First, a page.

Another study concluded that, "Privately operated prisons appear to have systemic problems in maintaining secure facilities" concluding that for-profit/private prisons have significantly more escapes, homicides, assaults, and drug abuse compared to government-run prisons.[x]
On May 20, 2012, a corrections officer was killed at CCA-operated Adams County Correctional Facility.[xi]
In October 2014, guards employed at MTC-operated Wilkinson County Correctional Facility appear to have been complicit in the murder of one inmate by another.[xii]
In 2012, a corrections officer was stabbed in the back at MTC-operated Walnut Grove Correctional Facility.[xiii]

 FINANCIAL: There is no real evidence that private prisons are more cost effective than state-run facilities.[xiv]

The private prison industry often points to discredited academic research claiming that they provide similar services at a lower cost to the state. Facing ethics complaints, one such study – which was partly financed by the private prison industry – has recently been recalled by the academic institution that originally sponsored it and has disciplined the authors for failing to disclose the sources of their funding.[xv]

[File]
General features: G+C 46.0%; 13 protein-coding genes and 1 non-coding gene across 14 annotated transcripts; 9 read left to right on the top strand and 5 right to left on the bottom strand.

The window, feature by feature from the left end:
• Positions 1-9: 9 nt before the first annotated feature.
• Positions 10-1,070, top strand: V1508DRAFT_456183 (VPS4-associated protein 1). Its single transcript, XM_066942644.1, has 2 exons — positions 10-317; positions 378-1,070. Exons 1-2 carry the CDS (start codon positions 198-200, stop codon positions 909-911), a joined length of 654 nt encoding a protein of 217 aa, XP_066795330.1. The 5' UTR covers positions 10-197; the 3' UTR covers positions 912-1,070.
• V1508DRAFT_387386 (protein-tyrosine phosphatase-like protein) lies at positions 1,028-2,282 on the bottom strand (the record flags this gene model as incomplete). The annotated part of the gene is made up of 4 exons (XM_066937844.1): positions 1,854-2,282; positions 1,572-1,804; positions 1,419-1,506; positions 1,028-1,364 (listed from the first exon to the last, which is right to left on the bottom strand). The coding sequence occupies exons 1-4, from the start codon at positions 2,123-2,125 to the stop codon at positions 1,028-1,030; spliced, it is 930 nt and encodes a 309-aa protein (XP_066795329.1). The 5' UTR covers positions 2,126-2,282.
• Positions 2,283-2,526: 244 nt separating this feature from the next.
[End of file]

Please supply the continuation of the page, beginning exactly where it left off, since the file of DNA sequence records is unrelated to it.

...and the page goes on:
Mississippi spent $389 million on corrections in 2014, the third highest expenditure in the state budget. Corrections costs have consistently increased in the state despite claims from the private prison industry that they’re saving the state money.[xvi]

RELIGIOUS GROUPS:  Numerous religious groups have condemned the perverse incentives inherent in for-profit incarceration—including the absence of incentives to devote resources to rehabilitation. According to the Private Corrections Working Group, statements by religious groups in opposition to private prisons include the following:[xvii]

Catholic Bishops Resolution (2000): “We bishops question whether private, for-profit corporations can effectively run prisons. The profit motive may lead to reduced efforts to change behaviors, treat substance abuse, and offer skills necessary for reintegration into the community.”
Presbyterian Church USA (2003): “Since the goal of for-profit private prisons is earning a profit for their shareholders, there is a basic and fundamental conflict with the concept of rehabilitation as the ultimate goal of the prison system. We believe that this is a glaring and significant flaw in our justice system and that for-profit private prisons should be abolished.”
United Methodist Church (2000): “The United Methodist Church declares its opposition to the privatization of prisons and jails and to profit making from the punishment of human beings.”
Episcopal Church Acts of Convention (2000): “Be it Resolved, That the Episcopal Church at all levels become active at local, state and federal levels on public policy decisions affecting the growing prison industrial complex; and be it further Resolved,  That the Episcopal Church call for a moratorium on further prison construction and the use of private prisons.”